Captain George W. Nowell and his wife, Frances, the daughter of the wealthy Capt. William Jefferds, built this elegant Italianate style home in 1854 that stands on Temple Street, next door to the Kennebunkport Post Office. George was a sea captain, following in his father’s footsteps and also invested in several of the ships he sailed, but had the fiscal foresight to insure his interests against loss. His prized ship was named “Tropic” and she was launched in 1855, less than a year after his house was built. On a cold December day in 1862, Nowell, captaining The Tropic left Philadelphia with a cargo of coal for the Pacific Mail Steamship Company in San Francisco. She and her crew of 20 were never heard from again. George was not yet 40 when he perished. His youngest son, Frank, never met his father and was only 8 years-old when his mother passed in 1872. Shipbuilder David Clark bought their Temple Street home and George’s brother took his children to live in Bangor.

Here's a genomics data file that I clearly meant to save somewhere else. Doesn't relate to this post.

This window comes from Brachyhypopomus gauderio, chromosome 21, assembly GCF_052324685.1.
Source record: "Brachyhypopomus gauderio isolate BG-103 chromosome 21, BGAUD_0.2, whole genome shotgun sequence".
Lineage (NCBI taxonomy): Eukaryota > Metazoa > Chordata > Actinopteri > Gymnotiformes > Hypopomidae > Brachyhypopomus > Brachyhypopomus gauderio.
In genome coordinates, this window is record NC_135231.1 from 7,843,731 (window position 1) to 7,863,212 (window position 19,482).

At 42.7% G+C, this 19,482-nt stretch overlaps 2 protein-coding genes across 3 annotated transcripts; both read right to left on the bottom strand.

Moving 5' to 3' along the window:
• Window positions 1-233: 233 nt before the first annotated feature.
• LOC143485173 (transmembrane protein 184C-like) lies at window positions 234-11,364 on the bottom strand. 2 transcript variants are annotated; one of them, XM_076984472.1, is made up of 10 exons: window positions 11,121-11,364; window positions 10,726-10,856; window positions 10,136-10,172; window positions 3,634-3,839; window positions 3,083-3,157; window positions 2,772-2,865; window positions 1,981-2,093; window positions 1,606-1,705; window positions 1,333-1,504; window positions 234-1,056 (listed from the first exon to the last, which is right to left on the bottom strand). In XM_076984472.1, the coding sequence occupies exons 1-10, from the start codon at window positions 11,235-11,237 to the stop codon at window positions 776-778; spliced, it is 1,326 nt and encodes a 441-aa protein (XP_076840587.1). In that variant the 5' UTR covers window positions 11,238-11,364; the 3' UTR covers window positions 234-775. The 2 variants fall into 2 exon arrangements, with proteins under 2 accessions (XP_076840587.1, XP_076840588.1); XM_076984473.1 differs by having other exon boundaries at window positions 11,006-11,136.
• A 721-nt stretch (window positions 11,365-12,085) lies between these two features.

The captain’s reputation as a prudent and charitable man was recognized by Victoria, Queen of England. She awarded Capt. George W. Nowell, of the ship Tropic, an engraved spyglass in testimony of his humanity in rescuing her subjects, the crew of the Village Belle, of Nova Scotia. The telescope and a certificate, signed by the Queen, have been proudly protected by the Kennebunkport Historical Society.
The family home features bold corner quoins, bracketed door and window hoods, and paired rounded arch windows at the top floor.